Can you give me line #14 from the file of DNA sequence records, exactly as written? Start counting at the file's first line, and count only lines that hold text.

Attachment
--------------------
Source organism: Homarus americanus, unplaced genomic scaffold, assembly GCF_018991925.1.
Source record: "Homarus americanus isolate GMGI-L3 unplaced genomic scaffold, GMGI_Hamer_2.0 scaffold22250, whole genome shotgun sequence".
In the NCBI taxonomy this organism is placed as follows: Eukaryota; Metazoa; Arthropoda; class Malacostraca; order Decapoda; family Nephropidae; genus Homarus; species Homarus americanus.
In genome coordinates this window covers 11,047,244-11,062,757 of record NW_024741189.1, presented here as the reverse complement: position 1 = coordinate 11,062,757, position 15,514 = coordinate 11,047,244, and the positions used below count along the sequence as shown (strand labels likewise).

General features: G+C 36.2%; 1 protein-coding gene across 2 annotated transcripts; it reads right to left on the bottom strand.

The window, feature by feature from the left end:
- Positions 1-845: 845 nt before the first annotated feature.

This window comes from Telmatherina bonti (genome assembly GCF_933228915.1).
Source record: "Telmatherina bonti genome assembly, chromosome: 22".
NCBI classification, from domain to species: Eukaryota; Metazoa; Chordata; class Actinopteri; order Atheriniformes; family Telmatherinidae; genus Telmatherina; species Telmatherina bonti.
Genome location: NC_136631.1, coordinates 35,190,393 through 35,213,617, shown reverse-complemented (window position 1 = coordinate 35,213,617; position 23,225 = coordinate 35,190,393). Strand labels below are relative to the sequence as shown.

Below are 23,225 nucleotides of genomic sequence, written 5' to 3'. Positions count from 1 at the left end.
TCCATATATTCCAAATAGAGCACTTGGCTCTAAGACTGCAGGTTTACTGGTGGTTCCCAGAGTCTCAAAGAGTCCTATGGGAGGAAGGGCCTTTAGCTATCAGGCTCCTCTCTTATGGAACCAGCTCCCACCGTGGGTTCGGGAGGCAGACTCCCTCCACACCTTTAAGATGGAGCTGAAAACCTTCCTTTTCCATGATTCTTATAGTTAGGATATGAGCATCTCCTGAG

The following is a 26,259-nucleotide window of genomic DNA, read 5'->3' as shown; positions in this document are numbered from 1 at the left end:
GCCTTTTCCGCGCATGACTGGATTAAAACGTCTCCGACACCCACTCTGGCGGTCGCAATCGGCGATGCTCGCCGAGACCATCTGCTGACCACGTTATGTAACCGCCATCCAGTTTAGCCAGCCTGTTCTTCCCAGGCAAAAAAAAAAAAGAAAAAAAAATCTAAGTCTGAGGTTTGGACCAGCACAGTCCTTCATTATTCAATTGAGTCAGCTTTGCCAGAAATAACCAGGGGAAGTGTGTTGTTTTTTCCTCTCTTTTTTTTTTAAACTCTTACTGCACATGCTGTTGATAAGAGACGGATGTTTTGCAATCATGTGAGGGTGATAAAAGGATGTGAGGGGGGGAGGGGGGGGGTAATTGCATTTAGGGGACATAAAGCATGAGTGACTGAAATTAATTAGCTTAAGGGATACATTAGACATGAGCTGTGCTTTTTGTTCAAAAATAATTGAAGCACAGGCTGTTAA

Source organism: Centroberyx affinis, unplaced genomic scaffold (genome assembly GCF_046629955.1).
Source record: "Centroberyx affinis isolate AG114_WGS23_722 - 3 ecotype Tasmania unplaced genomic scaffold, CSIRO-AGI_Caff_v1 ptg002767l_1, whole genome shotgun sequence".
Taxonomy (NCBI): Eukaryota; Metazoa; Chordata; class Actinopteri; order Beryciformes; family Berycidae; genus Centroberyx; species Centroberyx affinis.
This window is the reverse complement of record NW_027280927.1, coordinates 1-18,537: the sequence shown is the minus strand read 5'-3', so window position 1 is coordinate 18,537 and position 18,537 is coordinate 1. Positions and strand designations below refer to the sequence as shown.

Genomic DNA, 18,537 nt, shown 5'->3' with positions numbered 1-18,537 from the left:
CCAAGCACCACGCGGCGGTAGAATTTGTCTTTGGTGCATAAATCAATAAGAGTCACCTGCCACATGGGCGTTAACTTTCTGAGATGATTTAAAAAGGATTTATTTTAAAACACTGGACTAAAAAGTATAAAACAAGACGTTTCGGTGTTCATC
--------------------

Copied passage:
The following is a 26,259-nucleotide window of genomic DNA, read 5'->3' as shown; positions in this document are numbered from 1 at the left end: